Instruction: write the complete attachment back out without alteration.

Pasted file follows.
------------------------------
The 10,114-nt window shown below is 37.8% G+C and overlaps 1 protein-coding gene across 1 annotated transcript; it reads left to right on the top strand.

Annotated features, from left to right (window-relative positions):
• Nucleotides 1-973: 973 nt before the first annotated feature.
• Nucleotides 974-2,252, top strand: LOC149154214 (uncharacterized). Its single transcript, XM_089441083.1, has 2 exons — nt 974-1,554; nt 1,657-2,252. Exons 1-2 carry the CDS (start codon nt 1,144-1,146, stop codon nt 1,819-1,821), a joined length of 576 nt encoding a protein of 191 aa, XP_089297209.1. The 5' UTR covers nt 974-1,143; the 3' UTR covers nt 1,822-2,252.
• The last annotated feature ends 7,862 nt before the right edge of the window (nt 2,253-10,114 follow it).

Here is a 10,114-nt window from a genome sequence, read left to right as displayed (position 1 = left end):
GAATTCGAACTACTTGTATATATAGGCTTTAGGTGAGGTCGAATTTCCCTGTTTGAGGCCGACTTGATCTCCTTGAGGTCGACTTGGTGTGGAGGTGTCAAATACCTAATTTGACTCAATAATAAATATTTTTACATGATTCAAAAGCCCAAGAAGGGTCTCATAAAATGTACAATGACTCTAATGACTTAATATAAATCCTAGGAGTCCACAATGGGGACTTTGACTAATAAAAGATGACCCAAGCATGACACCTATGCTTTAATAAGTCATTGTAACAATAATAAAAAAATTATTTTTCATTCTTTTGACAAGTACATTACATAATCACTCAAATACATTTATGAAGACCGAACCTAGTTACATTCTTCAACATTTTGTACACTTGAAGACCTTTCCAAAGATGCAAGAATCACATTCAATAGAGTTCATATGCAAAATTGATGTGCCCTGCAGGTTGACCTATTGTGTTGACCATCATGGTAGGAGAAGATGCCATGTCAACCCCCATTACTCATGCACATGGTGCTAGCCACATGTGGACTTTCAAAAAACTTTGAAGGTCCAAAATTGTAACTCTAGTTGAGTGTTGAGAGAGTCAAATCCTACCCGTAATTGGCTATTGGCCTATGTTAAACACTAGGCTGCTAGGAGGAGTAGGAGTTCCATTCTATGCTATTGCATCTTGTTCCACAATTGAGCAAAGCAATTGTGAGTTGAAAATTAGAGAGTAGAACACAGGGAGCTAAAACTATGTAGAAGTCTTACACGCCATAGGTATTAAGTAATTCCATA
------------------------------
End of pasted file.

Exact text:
The 10,114-nt window shown below is 37.8% G+C and overlaps 1 protein-coding gene across 1 annotated transcript; it reads left to right on the top strand.

Annotated features, from left to right (window-relative positions):
• Nucleotides 1-973: 973 nt before the first annotated feature.
• Nucleotides 974-2,252, top strand: LOC149154214 (uncharacterized). Its single transcript, XM_089441083.1, has 2 exons — nt 974-1,554; nt 1,657-2,252. Exons 1-2 carry the CDS (start codon nt 1,144-1,146, stop codon nt 1,819-1,821), a joined length of 576 nt encoding a protein of 191 aa, XP_089297209.1. The 5' UTR covers nt 974-1,143; the 3' UTR covers nt 1,822-2,252.
• The last annotated feature ends 7,862 nt before the right edge of the window (nt 2,253-10,114 follow it).

Here is a 10,114-nt window from a genome sequence, read left to right as displayed (position 1 = left end):
GAATTCGAACTACTTGTATATATAGGCTTTAGGTGAGGTCGAATTTCCCTGTTTGAGGCCGACTTGATCTCCTTGAGGTCGACTTGGTGTGGAGGTGTCAAATACCTAATTTGACTCAATAATAAATATTTTTACATGATTCAAAAGCCCAAGAAGGGTCTCATAAAATGTACAATGACTCTAATGACTTAATATAAATCCTAGGAGTCCACAATGGGGACTTTGACTAATAAAAGATGACCCAAGCATGACACCTATGCTTTAATAAGTCATTGTAACAATAATAAAAAAATTATTTTTCATTCTTTTGACAAGTACATTACATAATCACTCAAATACATTTATGAAGACCGAACCTAGTTACATTCTTCAACATTTTGTACACTTGAAGACCTTTCCAAAGATGCAAGAATCACATTCAATAGAGTTCATATGCAAAATTGATGTGCCCTGCAGGTTGACCTATTGTGTTGACCATCATGGTAGGAGAAGATGCCATGTCAACCCCCATTACTCATGCACATGGTGCTAGCCACATGTGGACTTTCAAAAAACTTTGAAGGTCCAAAATTGTAACTCTAGTTGAGTGTTGAGAGAGTCAAATCCTACCCGTAATTGGCTATTGGCCTATGTTAAACACTAGGCTGCTAGGAGGAGTAGGAGTTCCATTCTATGCTATTGCATCTTGTTCCACAATTGAGCAAAGCAATTGTGAGTTGAAAATTAGAGAGTAGAACACAGGGAGCTAAAACTATGTAGAAGTCTTACACGCCATAGGTATTAAGTAATTCCATA